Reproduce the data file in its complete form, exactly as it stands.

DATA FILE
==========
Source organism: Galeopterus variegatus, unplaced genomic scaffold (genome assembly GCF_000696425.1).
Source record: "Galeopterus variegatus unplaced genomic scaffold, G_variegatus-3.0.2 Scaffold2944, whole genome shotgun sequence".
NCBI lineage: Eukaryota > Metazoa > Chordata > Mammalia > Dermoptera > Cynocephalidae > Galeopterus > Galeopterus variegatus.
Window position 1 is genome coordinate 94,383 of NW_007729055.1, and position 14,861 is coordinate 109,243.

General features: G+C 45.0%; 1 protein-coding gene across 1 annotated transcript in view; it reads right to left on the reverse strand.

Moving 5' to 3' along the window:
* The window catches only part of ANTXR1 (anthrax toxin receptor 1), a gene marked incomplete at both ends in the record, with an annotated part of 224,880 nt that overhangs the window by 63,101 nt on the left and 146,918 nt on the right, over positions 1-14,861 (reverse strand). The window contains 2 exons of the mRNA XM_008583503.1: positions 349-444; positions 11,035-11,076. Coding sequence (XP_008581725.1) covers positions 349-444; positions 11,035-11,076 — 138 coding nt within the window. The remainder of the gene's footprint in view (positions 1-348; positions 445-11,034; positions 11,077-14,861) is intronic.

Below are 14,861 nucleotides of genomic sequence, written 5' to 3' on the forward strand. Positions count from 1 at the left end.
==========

Source organism: Galeopterus variegatus, unplaced genomic scaffold (genome assembly GCF_000696425.1).
Source record: "Galeopterus variegatus unplaced genomic scaffold, G_variegatus-3.0.2 Scaffold2944, whole genome shotgun sequence".
NCBI lineage: Eukaryota > Metazoa > Chordata > Mammalia > Dermoptera > Cynocephalidae > Galeopterus > Galeopterus variegatus.
Window position 1 is genome coordinate 94,383 of NW_007729055.1, and position 14,861 is coordinate 109,243.

General features: G+C 45.0%; 1 protein-coding gene across 1 annotated transcript in view; it reads right to left on the reverse strand.

Moving 5' to 3' along the window:
* The window catches only part of ANTXR1 (anthrax toxin receptor 1), a gene marked incomplete at both ends in the record, with an annotated part of 224,880 nt that overhangs the window by 63,101 nt on the left and 146,918 nt on the right, over positions 1-14,861 (reverse strand). The window contains 2 exons of the mRNA XM_008583503.1: positions 349-444; positions 11,035-11,076. Coding sequence (XP_008581725.1) covers positions 349-444; positions 11,035-11,076 — 138 coding nt within the window. The remainder of the gene's footprint in view (positions 1-348; positions 445-11,034; positions 11,077-14,861) is intronic.

Below are 14,861 nucleotides of genomic sequence, written 5' to 3' on the forward strand. Positions count from 1 at the left end.